Published by Herskovits PLLC

Cal-based Representative Jim Seol Barred by FINRA - Failure to Disclose $100 Million in EB-5 Investments to Employer

Cal-based Representative Jim Seol Barred by FINRA - Failure to Disclose $100 Million in EB-5 Investments to Employer

In its quest for investor protection and market integrity, FINRA diligently seeks out firm representatives who are in violation of its strict rules. Recently, the regulatory authority decided to bar California-based Jim Jinkook Seol from the industry.

A former employee of Ameriprise Financial Inc.; Seol was found to have sold $100 million worth of EB-5, permanent residency-eligible, investments without disclosing the transactions to his employer.

The EB-5 visa program offers permanent residency to foreign nationals who invest between $500,000 and $1 million and create 10 jobs in a new business venture in the US. The program is especially attractive to wealthy individuals from emerging economies like China and India, and, as such, it holds an enormous profit potential for securities industry professionals.

Back in September 2011, while working for Ameriprise, Seol formed a company of his own, Western Regional Center (aka WRCI), to market EB-5 eligible investments to overseas investors.

He went on to travel to South Korea and China, where he was able to secure 200 investors. Each one of them contributed $500,000 to fund NextEra Energy Capital Holdings LLC’s Genesis Solar Energy Project, a solar power plant endeavor based in Riverside, California.

The total of WRCI-managed investments was $100 million. The deals earned Seol’s company $736,000 per year in management fees.

According to FINRA, “Seol intentionally concealed his WRCI activities from his employing firm in multiple instances by repeatedly lying to his supervisor and the compliance examiner that he had ‘no outside business activities, no outside employment, no outside board memberships, and no ownership interest in any legal entities.’ In addition, according to the decision, Seol claimed at the hearing that he did not believe the firm’s policy against outside securities transactions applied to his solicitations through WRCI because he did not understand the limited partnership interests sold to investors to be securities.”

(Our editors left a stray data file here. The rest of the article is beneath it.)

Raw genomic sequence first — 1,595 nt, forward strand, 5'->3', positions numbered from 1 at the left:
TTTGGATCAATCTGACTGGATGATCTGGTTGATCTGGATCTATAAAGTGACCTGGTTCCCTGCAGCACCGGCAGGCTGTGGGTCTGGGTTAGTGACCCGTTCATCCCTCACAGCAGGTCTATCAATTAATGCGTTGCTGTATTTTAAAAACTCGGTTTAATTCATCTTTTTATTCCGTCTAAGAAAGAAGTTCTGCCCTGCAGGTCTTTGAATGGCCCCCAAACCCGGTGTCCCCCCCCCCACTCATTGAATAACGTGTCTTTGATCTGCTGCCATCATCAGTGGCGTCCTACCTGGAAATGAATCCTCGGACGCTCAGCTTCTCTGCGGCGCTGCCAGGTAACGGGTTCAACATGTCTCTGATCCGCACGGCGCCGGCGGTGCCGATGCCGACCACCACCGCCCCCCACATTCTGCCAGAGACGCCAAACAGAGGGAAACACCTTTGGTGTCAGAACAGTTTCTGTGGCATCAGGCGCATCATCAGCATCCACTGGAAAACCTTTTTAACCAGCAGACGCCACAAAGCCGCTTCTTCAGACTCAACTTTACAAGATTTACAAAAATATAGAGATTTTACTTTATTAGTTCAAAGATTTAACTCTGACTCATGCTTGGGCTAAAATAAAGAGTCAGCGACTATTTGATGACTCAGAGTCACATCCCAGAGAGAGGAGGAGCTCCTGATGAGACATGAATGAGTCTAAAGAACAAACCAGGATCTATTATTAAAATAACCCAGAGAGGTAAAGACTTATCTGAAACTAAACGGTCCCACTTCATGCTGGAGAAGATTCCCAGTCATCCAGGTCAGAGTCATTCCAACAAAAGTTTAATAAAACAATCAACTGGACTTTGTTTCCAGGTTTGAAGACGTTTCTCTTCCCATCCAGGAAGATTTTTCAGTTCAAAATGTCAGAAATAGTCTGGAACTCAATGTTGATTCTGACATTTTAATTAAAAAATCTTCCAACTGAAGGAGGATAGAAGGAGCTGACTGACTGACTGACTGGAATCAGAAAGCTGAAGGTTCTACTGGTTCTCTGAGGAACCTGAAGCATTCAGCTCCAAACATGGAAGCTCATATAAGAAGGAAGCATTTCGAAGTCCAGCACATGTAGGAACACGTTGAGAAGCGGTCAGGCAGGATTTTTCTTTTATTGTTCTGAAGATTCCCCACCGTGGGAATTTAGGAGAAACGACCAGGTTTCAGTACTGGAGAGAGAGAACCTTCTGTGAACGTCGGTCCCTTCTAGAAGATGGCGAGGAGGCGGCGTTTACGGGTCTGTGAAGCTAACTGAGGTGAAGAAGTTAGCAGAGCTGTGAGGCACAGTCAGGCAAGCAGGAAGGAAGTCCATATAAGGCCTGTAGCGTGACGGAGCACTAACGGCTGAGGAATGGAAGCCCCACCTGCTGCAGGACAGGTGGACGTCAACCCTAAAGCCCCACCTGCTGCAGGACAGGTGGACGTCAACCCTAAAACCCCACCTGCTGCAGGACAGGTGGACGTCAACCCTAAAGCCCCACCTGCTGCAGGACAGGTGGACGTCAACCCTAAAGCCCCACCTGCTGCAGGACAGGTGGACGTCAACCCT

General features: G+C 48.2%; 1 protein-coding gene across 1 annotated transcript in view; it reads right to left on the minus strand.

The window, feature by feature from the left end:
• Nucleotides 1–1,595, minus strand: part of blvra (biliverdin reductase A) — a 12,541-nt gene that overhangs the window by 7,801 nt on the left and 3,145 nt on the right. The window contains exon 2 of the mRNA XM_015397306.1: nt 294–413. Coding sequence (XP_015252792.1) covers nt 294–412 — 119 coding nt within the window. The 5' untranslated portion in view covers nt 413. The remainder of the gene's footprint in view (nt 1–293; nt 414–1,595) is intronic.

FINRA’s hearing panel found Seol’s claims of ignorance to be “incredible” and described his conduct as “egregious.” In fact, FINRA has very clear rules about outside business activities for registered persons. Rule 3270 establishes that,

“No registered person may be an employee, independent contractor, sole proprietor, officer, director or partner of another person, or be compensated, or have the reasonable expectation of compensation, from any other person as a result of any business activity outside the scope of the relationship with his or her member firm, unless he or she has provided prior written notice to the member, in such form as specified by the member. Passive investments and activities subject to the requirements of Rule 3280 shall be exempted from this requirement.” 

Jim Jinkook Seol has, nevertheless, appealed the hearing panel’s decision before FINRA's National Adjudicatory Council (NAC). The appeal is currently awaiting a decision.

Seol no longer works for Ameriprise, as he was fired when the firm found out about his outside business activities and his failure to disclose them. According to Brokercheck, Seol is no longer a registered broker and he was “discharged for violation of company policy related to an undisclosed outside business activity.” The chances of his appeal being successful remain rather slim.

Related topics: FINRA rulings (29)


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